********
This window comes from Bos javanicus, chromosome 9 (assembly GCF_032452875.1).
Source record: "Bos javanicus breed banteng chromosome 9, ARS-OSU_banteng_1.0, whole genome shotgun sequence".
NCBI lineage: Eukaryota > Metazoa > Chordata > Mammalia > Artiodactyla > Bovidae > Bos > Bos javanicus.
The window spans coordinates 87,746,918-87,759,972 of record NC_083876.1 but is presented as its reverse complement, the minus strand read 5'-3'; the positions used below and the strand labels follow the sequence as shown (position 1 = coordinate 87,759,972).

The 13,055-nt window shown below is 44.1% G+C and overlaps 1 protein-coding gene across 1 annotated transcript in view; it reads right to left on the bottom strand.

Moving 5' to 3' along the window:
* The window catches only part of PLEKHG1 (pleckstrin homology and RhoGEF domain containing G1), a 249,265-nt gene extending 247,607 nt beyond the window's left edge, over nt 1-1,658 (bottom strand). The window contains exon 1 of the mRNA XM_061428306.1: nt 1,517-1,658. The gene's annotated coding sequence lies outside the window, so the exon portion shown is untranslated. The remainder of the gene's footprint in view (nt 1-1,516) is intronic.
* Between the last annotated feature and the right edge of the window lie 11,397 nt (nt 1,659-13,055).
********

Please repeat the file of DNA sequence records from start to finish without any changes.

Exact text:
This window comes from Bos javanicus, chromosome 9 (assembly GCF_032452875.1).
Source record: "Bos javanicus breed banteng chromosome 9, ARS-OSU_banteng_1.0, whole genome shotgun sequence".
NCBI lineage: Eukaryota > Metazoa > Chordata > Mammalia > Artiodactyla > Bovidae > Bos > Bos javanicus.
The window spans coordinates 87,746,918-87,759,972 of record NC_083876.1 but is presented as its reverse complement, the minus strand read 5'-3'; the positions used below and the strand labels follow the sequence as shown (position 1 = coordinate 87,759,972).

The 13,055-nt window shown below is 44.1% G+C and overlaps 1 protein-coding gene across 1 annotated transcript in view; it reads right to left on the bottom strand.

Moving 5' to 3' along the window:
* The window catches only part of PLEKHG1 (pleckstrin homology and RhoGEF domain containing G1), a 249,265-nt gene extending 247,607 nt beyond the window's left edge, over nt 1-1,658 (bottom strand). The window contains exon 1 of the mRNA XM_061428306.1: nt 1,517-1,658. The gene's annotated coding sequence lies outside the window, so the exon portion shown is untranslated. The remainder of the gene's footprint in view (nt 1-1,516) is intronic.
* Between the last annotated feature and the right edge of the window lie 11,397 nt (nt 1,659-13,055).